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The Willy Wonka Of Weed: How A Chocolate Factory Became A Pot Grow-Op

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ONE HERSHEY DRIVE, SMITHS FALLS, Ont. — Chuck Rifici is acting like a kid in, well, a chocolate factory.

Last September, the CEO of Tweed Inc. was handed the keys to the shuttered Hershey’s plant in this town just south of Ottawa. In January, his company received approval from the federal government to use the factory to sell a more controversial product — medical marijuana.

Rifici is one of Canada’s first entrepreneurs in the potential $1.3 billion marijuana free market.

He and a team of some 20 employees have been scrambling to have their product ready by April 1. That’s the day new legislation takes effect, barring Canada’s nearly 40,000 medical marijuana users from growing their own supply. To legally obtain weed, they will have to rely on a handful of new large-scale producers such as Tweed who are licensed by the government.

But many question whether the nascent industry will be ready for an influx of demand in less than two months.

Construction has been fast and furious at the former Hershey’s factory in the past six months, but in this industry you can’t grow any faster than your product — and plants have about a four-month lifecycle.

“It’s a tight timeline” Rifici says.

As a board member of the Liberal party and former senior adviser to its pot-friendly leader Justin Trudeau, Rifici is an Ottawa insider who has closely followed drug policy, waiting for the day it would allow commercial growers.

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Health Canada announced an overhaul in June to put an end to the program that allowed Canadians to buy product from the government, grow pot at home for their personal use, or appoint a designated grower to do it for them — provided they had approval from both a doctor and the government.

Rifici made it his mission to learn about the budding industry. He visited medical grow-ops in Colorado to study everything from the science of growing conditions to the logistics of shipping product to customers.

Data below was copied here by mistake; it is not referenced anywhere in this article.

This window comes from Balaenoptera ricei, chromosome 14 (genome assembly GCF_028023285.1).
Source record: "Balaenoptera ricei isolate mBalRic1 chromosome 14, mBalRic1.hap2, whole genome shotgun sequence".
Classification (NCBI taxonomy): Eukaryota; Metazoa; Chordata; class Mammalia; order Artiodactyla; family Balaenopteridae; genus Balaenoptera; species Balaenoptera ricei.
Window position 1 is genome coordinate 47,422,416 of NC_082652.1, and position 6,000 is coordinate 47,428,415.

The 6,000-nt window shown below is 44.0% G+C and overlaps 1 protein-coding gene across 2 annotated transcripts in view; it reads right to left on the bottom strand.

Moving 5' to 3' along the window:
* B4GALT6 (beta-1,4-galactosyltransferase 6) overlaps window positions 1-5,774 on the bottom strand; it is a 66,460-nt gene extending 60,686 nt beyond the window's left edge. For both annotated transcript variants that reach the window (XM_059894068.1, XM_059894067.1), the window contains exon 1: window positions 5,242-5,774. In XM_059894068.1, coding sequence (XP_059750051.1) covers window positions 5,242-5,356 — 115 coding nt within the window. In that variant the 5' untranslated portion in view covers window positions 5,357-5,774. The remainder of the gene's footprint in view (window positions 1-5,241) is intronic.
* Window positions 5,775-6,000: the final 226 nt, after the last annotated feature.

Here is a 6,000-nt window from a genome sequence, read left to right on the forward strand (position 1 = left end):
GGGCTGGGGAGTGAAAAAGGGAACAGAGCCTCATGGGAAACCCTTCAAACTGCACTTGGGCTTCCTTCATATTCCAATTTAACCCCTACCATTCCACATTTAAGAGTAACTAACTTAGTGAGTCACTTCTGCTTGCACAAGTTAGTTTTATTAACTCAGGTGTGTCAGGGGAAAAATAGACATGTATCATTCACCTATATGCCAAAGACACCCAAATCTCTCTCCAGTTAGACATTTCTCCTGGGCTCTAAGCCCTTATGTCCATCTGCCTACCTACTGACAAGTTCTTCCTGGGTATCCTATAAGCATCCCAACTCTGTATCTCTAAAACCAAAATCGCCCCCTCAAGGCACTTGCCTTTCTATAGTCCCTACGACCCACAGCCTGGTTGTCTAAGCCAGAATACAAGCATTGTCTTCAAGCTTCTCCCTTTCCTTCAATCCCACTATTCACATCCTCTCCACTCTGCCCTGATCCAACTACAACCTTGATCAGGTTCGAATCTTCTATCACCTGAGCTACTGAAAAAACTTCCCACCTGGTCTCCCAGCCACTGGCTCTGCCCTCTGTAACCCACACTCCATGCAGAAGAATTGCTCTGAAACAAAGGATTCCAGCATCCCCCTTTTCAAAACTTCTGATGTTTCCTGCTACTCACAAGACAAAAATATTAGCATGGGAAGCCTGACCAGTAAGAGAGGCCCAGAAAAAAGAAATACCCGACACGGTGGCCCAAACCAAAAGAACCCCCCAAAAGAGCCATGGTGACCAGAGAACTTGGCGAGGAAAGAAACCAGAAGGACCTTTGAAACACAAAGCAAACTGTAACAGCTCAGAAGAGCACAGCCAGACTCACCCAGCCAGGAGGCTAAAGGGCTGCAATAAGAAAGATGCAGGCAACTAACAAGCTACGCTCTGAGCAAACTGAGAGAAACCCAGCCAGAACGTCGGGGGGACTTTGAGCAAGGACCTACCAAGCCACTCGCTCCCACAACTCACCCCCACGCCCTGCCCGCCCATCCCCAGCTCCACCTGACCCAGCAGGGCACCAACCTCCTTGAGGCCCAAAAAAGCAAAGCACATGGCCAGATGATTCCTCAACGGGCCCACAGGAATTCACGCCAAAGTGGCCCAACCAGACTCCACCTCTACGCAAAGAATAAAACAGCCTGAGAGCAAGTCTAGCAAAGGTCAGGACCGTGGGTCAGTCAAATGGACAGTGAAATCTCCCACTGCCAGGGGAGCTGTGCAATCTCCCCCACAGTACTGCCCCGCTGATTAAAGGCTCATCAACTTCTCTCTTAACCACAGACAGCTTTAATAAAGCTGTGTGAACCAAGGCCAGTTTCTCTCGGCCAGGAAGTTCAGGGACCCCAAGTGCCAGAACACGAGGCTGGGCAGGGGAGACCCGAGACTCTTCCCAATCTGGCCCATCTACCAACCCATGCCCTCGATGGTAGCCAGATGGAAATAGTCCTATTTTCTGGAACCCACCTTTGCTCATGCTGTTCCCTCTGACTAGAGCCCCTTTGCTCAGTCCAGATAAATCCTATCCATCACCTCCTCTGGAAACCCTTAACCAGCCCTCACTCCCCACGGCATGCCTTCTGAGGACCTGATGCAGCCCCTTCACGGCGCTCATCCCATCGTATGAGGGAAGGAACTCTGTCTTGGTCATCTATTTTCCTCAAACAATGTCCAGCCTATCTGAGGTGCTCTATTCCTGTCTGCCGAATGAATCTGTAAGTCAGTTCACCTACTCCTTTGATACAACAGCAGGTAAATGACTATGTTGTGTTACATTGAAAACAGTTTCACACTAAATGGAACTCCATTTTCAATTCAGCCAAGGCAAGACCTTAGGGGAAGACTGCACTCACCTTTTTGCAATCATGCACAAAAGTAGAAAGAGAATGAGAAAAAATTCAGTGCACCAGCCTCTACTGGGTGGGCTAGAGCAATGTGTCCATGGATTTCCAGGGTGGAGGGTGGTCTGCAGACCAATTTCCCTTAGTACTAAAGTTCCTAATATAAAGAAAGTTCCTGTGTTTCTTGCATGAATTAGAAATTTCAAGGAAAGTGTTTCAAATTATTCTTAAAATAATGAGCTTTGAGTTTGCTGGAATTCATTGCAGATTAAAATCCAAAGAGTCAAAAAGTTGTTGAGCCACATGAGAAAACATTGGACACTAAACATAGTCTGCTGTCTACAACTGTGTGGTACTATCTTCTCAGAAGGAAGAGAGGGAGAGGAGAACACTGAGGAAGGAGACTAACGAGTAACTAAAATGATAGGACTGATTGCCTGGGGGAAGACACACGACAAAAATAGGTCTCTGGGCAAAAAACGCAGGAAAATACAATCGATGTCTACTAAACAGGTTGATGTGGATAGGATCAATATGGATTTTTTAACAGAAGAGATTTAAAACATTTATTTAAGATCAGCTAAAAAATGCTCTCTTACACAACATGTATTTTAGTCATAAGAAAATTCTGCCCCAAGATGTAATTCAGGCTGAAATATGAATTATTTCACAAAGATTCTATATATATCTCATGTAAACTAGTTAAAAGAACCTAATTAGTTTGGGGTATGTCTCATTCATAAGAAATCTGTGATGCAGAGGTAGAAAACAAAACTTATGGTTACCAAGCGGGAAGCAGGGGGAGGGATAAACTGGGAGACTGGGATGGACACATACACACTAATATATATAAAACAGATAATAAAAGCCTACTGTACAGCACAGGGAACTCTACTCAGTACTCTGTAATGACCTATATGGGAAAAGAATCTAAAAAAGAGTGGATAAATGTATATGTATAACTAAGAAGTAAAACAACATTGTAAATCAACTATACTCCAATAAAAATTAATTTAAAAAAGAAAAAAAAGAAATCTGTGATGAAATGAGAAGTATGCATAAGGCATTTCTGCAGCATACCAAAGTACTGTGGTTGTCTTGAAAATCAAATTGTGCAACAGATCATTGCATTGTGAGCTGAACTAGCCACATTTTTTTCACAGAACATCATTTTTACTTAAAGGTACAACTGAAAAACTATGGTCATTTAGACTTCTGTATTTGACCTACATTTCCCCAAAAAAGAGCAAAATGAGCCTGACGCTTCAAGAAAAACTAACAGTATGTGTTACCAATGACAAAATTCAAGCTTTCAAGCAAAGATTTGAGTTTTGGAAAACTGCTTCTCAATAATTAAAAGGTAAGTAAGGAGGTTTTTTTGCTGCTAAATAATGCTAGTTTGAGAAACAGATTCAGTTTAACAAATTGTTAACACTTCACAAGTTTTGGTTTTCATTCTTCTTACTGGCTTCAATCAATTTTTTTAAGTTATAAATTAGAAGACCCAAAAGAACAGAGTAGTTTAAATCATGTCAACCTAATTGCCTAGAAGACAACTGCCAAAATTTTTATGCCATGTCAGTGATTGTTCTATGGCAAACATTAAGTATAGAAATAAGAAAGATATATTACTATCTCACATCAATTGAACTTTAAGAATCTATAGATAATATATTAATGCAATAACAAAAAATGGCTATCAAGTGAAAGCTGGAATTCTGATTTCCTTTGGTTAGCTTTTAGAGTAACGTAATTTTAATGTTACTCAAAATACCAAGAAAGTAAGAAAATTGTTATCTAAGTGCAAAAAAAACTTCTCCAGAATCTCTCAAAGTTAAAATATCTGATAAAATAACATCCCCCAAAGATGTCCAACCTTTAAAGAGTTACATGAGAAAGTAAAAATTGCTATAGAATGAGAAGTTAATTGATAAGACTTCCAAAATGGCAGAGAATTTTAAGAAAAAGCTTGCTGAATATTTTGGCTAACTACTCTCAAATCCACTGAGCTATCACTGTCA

Now he is in charge of a 150,000-square-foot legal marijuana-growing operation that he believes could eventually be worth $100 million a year.

“And the fact that it’s a former chocolate factory, I mean, the story writes itself,” he says.

He tours the facility like a proud parent, pointing out the vestiges of its previous life: a Hershey’s sign on the ground, the old sugar tanks now used for watering and the former factory manager who still helps out at the building.

“I’ve always wanted a big vault door,” Rifici says with a chuckle as he enthusiastically turns the handle on a 5,000-square-foot safe.

chuck rifici

He steps inside the chamber, brimming with excitement as he describes how it could be a showroom “like a big humidor” someday — minus the wood of a humidor, since wood can grow mould and spoil the product. He envisions using the vault to discuss the finer aspects of the process such as the aging process and the bouquet with high-profile visitors.

The vault can store some 15 million grams — $150 million worth — of weed, but for now it sits empty, waiting to be filled with product that has yet to be harvested.

“We need to just grow as fast as possible and stay ahead of the curve,” he says.

Health Canada has received hundreds of applications for production licences. So far it has only granted only seven, leaving the fledgling few under pressure to meet the coming demand.

Their strategies vary. One company, Bedrocan Canada, is getting its initial supply by importing from its partner, Netherlands-based Bedrocan, one of the world’s few legal suppliers of medical pot. It will import both dried product and plants during the first year, and then use those plants to grow its own.

The government says the old system was open to abuse from those looking to divert their personal harvests to the black market. Health Canada says the new system will allow it to regulate and control quality in the industry. Ottawa estimates the number of medical marijuana users will grow to 450,000 in 10 years.

However, the move is also facing a court challenge from legal home growers who depend on the drug for therapeutic reasons. They say they will no longer be able to afford the alternative to narcotics, now that they have to buy it from large companies.

Tweed sells its strains for between $4 and $12 a gram and offers compassionate pricing of 20 per cent off for those on disability, so some strains are comparably cheaper than the going rate of about $10 a gram on the street.

Many in the industry are pushing for insurance providers to step in and help shoulder the cost, as they do for pharmaceuticals.